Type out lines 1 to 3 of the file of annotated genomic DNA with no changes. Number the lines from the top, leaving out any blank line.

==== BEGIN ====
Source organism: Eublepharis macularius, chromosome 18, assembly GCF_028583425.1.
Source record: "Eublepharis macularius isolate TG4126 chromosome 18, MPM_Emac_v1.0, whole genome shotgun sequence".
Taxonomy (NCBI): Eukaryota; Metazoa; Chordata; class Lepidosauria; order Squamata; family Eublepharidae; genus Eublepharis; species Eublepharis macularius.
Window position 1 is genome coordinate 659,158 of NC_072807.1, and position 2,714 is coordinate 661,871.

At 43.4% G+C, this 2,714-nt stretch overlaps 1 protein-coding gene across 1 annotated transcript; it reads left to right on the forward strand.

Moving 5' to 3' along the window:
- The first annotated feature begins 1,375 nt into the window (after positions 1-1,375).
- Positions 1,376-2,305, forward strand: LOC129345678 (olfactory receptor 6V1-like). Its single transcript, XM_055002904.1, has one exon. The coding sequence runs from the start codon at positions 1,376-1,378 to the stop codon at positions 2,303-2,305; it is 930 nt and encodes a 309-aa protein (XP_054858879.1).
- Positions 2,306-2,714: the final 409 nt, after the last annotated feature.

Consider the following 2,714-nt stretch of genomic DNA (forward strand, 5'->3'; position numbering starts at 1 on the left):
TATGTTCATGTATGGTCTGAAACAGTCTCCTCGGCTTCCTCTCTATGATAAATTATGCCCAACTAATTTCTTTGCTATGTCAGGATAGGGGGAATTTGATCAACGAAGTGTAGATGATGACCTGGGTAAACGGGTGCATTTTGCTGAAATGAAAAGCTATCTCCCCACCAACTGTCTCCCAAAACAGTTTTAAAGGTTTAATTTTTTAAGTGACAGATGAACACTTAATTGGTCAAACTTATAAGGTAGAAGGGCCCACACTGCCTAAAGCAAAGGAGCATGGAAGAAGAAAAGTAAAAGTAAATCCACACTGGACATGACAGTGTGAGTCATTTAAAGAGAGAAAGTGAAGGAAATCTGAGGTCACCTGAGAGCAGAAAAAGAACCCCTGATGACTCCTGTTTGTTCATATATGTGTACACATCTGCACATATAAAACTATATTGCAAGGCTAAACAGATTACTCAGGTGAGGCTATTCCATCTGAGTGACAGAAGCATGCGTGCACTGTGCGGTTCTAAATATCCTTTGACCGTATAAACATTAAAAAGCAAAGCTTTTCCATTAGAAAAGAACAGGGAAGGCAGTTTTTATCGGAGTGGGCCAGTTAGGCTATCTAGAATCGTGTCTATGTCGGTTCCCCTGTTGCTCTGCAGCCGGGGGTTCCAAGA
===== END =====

Source organism: Eublepharis macularius, chromosome 18, assembly GCF_028583425.1.
Source record: "Eublepharis macularius isolate TG4126 chromosome 18, MPM_Emac_v1.0, whole genome shotgun sequence".
Taxonomy (NCBI): Eukaryota; Metazoa; Chordata; class Lepidosauria; order Squamata; family Eublepharidae; genus Eublepharis; species Eublepharis macularius.